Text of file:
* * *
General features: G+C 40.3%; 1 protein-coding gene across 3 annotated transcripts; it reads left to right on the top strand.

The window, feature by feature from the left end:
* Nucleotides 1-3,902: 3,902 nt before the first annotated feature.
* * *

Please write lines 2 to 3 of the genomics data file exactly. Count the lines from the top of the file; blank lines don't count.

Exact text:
The window, feature by feature from the left end:
* Nucleotides 1-3,902: 3,902 nt before the first annotated feature.